True to the title, he dedicates a chunk of the book to a rotating, impenetrable maze. This will test the team’s wits more than ever before. The challenges include goldmen, an improvement over the bronze- and silvermen from the prior instalment. Traversing the tunnels would take days and make Jack depleted. Towards the end, Jack running out of options was apparent. He was out of a team and out of energy. Reilly shows us what one’s fighting spirit can do in the direst moments. The use of the jet carrier and oil rig (and their ensuing destruction) was another rabbit out of the hat.
There were so many instances where Sphinx was meters away from the prize, only for his plans to be thwarted. When the baddie got his comeuppance, Reilly had the perfect metaphor: ‘He’d been turned into a living Picasso painting.’ Like the rest of its brethren, Labyrinth was very easy to read. Short sections, clear prose, and an interesting plot ensured that cresting the novel would only take a few days if you were invested. After sixteen years of hopscotching the planet, deciphering riddles, and making history, this is a fitting conclusion to a much-loved series.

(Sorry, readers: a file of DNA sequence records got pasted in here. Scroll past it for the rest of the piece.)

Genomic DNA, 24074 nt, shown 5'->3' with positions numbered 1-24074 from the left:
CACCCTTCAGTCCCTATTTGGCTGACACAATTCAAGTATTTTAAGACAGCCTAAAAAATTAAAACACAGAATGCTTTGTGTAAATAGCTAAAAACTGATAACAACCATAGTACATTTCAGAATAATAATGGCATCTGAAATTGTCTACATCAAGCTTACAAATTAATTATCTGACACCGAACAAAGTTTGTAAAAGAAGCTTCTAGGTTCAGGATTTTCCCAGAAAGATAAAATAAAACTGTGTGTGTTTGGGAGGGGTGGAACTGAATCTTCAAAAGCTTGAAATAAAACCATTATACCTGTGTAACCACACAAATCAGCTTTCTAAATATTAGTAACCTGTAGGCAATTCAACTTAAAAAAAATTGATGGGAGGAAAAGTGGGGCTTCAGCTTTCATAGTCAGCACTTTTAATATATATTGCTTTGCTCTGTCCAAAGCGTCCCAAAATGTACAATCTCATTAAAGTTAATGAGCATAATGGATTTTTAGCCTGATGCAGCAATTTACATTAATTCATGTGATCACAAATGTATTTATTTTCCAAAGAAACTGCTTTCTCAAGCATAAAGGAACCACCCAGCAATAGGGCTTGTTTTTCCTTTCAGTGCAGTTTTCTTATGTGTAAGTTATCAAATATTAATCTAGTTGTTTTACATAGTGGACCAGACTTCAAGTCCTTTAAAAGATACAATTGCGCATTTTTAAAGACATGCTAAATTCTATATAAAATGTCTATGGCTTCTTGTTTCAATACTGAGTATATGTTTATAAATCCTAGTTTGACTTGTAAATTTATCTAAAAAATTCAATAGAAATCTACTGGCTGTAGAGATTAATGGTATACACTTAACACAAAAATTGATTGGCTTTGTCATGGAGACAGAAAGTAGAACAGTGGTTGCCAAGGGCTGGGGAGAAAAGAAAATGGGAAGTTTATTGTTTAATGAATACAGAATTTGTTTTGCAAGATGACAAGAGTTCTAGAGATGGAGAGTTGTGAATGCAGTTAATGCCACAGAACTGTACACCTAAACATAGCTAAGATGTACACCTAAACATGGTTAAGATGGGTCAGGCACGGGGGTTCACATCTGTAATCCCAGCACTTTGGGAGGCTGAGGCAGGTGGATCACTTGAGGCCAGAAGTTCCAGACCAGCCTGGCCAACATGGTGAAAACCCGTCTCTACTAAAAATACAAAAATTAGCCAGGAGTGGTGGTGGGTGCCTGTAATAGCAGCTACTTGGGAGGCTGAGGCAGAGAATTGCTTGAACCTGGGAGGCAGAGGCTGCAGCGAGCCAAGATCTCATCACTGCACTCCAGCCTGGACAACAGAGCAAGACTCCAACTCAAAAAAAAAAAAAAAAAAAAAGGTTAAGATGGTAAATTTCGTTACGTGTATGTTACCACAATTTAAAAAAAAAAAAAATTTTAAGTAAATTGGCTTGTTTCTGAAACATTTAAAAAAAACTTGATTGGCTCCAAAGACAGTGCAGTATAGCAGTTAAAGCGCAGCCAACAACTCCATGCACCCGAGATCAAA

The Master: The Brilliant Career of Roger Federer (Christopher Clarey). I first heard about this text in August. I seriously considered purchasing the paperback for nineteen bucks but decided that, for a one-time read, borrowing a copy was the way to go. Upon perusing the item, I am convinced that this was the right decision. The book reminded me of Halberstam’s Breaks, the preeminent basketball book: they are both rather technical. While Labyrinth could be summited in a few days, Clarey’s book is an acquired taste. Master has sixteen lengthy chapters, which have no subsections for the most part. Each instalment takes place in a different setting, providing snapshots of the key happenings in Roger’s life.